Nisha Kimber ’24 refuses to limit future Nisha Kimber. The Maple Grove, Minnesota, native believes in keeping her career options open. And so, halfway through her collegiate career at the University of St. Thomas, Kimber was finding it particularly hard to declare a major.
She found an ingenious solution in the office of Professor Monica Hartmann, chair of the university’s economics department.
“One of the most fantastic things about economics is that it can lead you down so many different paths,” Kimber said. “After chatting with Dr. Hartmann, it felt like I had finally found what I had been looking for.”
For a century now, the Department of Economics has served as a go-to home for Tommies looking to spread their wings in a multitude of directions. This spring the department will celebrate those graduates, thousands of them, as the department marks the 100th anniversary of its very first graduating class.
A business economics major, Kimber is thankful to have found her academic home, and will walk the commencement stage as part of the department’s 101st graduating class, ushering in a new century of econ alums.
“I had been just kind of floating around, not really knowing where I belonged,” Kimber said. “There’s a certain amount of ambiguity about what economics can be or what it can be used for … and at the end of the day, that was just a really good fit.”
A social science that studies the production, distribution and consumption of goods and services, economics is one of the longest-tenured fields to call St. Thomas home. A part of the curriculum since 1900, courses were first offered to equip young men with the knowledge and skills needed to thrive in business at the turn of the 20th century. It wasn’t until 1920 that the School of Commerce was established with economics offered as an official major.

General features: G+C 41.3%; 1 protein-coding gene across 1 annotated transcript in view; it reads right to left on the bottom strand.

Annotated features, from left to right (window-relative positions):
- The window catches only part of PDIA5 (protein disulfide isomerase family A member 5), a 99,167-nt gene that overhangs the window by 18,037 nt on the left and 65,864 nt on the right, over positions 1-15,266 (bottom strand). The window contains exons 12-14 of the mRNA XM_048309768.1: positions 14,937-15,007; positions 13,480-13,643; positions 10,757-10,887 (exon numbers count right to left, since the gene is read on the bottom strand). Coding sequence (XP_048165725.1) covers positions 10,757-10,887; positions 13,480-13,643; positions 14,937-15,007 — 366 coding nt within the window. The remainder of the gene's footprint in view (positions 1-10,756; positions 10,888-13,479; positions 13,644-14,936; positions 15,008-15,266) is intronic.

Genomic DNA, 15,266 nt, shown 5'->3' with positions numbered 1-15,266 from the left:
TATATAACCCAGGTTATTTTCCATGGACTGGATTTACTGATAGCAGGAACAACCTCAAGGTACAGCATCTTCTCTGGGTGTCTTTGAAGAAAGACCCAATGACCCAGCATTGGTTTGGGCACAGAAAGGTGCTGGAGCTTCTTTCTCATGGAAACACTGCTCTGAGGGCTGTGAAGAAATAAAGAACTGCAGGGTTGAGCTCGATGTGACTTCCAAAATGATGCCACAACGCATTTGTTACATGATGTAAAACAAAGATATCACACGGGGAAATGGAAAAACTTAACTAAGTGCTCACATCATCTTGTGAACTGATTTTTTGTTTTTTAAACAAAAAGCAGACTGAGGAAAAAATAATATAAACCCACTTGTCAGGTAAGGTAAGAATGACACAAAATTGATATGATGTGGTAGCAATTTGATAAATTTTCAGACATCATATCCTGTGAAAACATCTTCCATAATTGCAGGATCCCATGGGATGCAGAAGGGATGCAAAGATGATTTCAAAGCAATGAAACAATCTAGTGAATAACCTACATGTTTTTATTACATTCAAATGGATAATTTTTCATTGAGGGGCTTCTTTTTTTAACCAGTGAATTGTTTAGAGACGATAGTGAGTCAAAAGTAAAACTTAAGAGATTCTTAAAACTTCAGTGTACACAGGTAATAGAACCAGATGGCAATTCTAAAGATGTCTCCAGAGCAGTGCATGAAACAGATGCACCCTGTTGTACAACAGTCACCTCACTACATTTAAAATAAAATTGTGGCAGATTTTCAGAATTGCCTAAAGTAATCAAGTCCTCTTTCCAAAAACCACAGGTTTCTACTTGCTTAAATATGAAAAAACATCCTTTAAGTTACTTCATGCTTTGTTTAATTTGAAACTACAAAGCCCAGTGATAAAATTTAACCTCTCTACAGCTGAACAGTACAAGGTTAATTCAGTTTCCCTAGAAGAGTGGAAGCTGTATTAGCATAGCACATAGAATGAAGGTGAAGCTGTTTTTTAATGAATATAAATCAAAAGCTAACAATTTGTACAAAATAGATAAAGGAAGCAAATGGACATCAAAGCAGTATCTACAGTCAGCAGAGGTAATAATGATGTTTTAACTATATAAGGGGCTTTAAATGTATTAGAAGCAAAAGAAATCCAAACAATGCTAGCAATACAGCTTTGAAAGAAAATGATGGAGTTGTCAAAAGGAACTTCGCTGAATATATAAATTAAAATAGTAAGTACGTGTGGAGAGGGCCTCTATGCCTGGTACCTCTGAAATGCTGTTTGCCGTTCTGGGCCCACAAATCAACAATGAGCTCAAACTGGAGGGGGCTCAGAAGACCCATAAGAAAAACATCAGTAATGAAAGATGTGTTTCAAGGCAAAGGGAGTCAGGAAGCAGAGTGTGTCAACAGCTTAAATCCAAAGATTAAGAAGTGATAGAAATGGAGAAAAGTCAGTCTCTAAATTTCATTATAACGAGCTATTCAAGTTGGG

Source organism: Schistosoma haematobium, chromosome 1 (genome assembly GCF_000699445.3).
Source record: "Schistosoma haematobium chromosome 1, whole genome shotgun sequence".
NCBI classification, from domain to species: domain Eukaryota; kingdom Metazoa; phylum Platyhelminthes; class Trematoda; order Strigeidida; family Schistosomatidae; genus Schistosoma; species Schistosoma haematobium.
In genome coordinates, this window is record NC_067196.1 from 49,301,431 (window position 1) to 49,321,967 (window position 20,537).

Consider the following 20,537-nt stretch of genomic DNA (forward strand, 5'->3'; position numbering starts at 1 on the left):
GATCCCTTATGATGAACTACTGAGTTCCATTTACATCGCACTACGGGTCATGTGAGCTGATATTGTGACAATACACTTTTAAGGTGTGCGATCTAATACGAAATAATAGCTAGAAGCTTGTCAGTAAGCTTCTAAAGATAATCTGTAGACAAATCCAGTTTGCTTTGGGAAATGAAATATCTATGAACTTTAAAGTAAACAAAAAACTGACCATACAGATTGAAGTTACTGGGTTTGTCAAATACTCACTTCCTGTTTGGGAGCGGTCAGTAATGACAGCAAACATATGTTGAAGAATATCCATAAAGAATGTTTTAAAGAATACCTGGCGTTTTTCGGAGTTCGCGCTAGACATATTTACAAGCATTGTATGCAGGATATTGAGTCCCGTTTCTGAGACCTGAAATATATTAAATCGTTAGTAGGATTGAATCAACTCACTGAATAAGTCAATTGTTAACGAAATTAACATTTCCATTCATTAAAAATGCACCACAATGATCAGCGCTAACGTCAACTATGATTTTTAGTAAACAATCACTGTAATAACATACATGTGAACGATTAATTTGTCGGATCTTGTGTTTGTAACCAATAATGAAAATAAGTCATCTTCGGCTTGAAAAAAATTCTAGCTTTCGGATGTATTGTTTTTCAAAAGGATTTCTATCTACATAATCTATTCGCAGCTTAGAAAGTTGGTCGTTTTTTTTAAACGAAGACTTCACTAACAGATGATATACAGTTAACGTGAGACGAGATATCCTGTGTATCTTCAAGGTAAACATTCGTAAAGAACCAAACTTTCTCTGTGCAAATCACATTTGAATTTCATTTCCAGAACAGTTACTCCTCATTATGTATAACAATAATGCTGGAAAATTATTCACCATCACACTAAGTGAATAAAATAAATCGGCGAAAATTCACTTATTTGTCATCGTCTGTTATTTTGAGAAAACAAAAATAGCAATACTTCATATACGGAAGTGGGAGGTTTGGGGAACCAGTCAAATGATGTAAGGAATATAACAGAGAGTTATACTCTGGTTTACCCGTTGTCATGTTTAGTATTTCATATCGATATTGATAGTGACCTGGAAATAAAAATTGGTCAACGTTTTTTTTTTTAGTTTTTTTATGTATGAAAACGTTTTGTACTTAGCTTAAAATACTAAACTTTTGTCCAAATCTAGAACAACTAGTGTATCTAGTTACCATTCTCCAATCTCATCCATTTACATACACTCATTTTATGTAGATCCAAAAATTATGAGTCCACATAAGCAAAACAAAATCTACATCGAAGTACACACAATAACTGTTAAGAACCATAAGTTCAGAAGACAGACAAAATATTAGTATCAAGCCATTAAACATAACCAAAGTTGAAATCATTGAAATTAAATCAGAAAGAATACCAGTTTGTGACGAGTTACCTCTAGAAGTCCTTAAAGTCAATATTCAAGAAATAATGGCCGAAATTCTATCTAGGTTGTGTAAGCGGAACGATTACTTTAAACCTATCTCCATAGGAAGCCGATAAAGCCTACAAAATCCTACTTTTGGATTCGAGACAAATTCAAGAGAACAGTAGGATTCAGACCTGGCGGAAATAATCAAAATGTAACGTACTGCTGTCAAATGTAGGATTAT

A lot has changed since that first class of graduates earned their diplomas in 1924. Perhaps the biggest change: the students themselves. Current degree offerings still teach the crucial skills valued by the business community, but economics is no longer the exclusive domain of business-minded individuals.
Nowadays, economics majors pursue an endless variation of career opportunities, from international studies and mathematics to computer science and finance. Faculty are hyper aware of those varied interests, and actively ready their students to think critically about a wide range of real-world issues.
“We want our students to be highly adaptable to the demands of a changing economy,” Hartmann said. “We emphasize critical thinking skills, coupled with technical skills, so that students leave campus with the ultimate toolbox, ready to deploy at their disposal, no matter where they end up.”
That ultimate toolbox is paying off in both career versatility and earnings potential. Recent alumni have pursued careers at the Federal Reserve, General Mills, UnitedHealth Group and Medtronic, just to name a few. And directly after leaving St. Thomas, economics majors have the second-highest average earning starting salary from across the university, at $65,000 a year.
Focused on relationships
But the true return on investment likely comes in the relationships formed among students, faculty and alumni. The Economics Department is one proudly built on relationships, and those connections form the heartbeat behind a century of impact.
Fifteen full-time faculty teach courses that support five undergraduate degrees, and the majority also work one-on-one with students on a variety of research projects. Mathematical economics alum Rachel Artig ’18 will never forget conducting independent research with Professor Luz Saavedra.